Any wear that takes place is not on the shaft, but in the seal itself. If at any time the seal must be replaced, it is easily removed and the shaft is not damaged in any way.
Installing the seal as described above results in sealing against the pressure. Tests so far have indicated that it is possible to seal effectively against fifty pounds pressure and possibly more if a stronger spring is used in the unit.
If the unit is reversed in its installation procedure, which brings the cup-shaped ring and resilient washer to the outside, a collar must be placed against the resilient washer and fastened to the shaft. The collar then serves the same purpose as the ball bearing race or the shaft shoulder in the other installation. In this installation the internal pressure acts with the spring instead of against it. In tests, an effective seal has been maintained at five hundred pounds pressure. The diaphragm cannot blow out because the thin metal disc which prevents the diaphragm from twisting is so designed to act as a backing for the diaphragm, preventing it from blowing out.
As mentioned, high speeds wear out the other seals and shafts quickly. This is because only certain materials can be used which are not suitable for high shaft speeds. In my new seal various materials can be used for the sealing rings, stationaryand rotating, depending on the operating conditions. on ordinary jobs, hardened steels can run against bearing bronze. On more severe jobs, a special carbon sealing ring running against either hardened steel or high grade cast iron can be used. The carbon-steel combination or carbon-cast iron are the best available combinations known today. I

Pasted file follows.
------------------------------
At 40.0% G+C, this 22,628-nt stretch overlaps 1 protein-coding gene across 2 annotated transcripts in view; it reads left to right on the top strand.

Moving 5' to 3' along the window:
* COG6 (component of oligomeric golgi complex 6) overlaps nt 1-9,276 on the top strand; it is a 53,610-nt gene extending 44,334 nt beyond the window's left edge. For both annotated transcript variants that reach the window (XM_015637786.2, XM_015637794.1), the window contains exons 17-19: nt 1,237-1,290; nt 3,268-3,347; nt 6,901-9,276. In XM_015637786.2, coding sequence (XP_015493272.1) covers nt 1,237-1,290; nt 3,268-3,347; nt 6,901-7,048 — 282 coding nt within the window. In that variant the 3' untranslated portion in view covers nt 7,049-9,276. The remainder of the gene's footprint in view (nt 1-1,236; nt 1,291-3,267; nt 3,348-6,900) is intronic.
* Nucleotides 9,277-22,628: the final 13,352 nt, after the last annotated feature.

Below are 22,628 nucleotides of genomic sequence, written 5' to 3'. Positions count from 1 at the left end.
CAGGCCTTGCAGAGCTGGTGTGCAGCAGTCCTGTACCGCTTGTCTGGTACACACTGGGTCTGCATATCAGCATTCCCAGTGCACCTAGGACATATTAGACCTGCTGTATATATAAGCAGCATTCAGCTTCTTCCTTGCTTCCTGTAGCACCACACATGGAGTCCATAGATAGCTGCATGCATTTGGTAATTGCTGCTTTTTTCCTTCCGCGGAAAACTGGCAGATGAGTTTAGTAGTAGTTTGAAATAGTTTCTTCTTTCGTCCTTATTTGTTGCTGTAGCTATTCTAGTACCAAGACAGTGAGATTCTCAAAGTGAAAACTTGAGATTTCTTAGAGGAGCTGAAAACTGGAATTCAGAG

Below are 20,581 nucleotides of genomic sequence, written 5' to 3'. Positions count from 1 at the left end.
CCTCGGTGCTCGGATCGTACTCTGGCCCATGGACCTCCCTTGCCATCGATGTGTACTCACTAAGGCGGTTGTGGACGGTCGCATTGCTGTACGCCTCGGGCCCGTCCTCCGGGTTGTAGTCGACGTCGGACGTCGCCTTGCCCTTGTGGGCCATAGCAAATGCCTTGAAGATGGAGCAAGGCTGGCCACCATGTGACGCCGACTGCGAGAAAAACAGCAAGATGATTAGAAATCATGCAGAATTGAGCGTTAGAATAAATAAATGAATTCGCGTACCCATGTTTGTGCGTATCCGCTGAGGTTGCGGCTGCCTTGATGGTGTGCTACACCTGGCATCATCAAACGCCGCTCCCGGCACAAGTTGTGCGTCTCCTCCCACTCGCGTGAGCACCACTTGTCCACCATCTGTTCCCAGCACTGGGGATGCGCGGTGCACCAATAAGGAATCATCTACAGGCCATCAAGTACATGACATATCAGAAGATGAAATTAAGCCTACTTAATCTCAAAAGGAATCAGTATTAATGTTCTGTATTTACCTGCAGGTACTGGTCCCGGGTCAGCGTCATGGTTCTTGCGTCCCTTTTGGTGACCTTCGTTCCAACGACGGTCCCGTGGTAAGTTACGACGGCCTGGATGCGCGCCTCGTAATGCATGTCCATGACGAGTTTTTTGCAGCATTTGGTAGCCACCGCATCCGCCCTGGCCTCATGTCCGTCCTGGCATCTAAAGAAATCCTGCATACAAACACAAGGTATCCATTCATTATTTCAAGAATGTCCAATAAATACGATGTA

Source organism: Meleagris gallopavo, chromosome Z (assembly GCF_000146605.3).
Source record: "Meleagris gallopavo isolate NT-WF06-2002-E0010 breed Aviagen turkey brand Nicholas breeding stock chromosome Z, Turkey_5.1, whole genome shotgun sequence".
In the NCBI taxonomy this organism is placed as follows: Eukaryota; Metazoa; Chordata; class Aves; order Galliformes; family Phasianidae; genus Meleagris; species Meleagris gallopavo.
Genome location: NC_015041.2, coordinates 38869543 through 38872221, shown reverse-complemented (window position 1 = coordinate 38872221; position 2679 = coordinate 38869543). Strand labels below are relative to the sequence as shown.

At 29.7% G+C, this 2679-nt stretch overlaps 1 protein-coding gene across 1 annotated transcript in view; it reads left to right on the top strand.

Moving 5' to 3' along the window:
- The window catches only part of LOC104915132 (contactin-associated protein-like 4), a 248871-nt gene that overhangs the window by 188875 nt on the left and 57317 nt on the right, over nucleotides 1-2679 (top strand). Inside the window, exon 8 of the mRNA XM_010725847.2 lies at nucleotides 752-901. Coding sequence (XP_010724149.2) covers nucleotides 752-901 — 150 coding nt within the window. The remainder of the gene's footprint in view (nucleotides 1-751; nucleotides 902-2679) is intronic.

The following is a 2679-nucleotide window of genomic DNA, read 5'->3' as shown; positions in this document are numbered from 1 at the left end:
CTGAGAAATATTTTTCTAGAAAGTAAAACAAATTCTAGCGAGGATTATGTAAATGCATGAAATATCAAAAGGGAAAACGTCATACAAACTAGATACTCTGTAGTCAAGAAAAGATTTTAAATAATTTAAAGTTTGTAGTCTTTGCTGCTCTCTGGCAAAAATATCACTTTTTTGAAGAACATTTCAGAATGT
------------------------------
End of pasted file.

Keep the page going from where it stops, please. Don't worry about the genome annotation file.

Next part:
The principal object ofthe present invention is to provide animproved bearing seal in the form of a cartridge or compact unit capable of Y being pressed over the shaft upon which it is to be mounted and the installation is completed.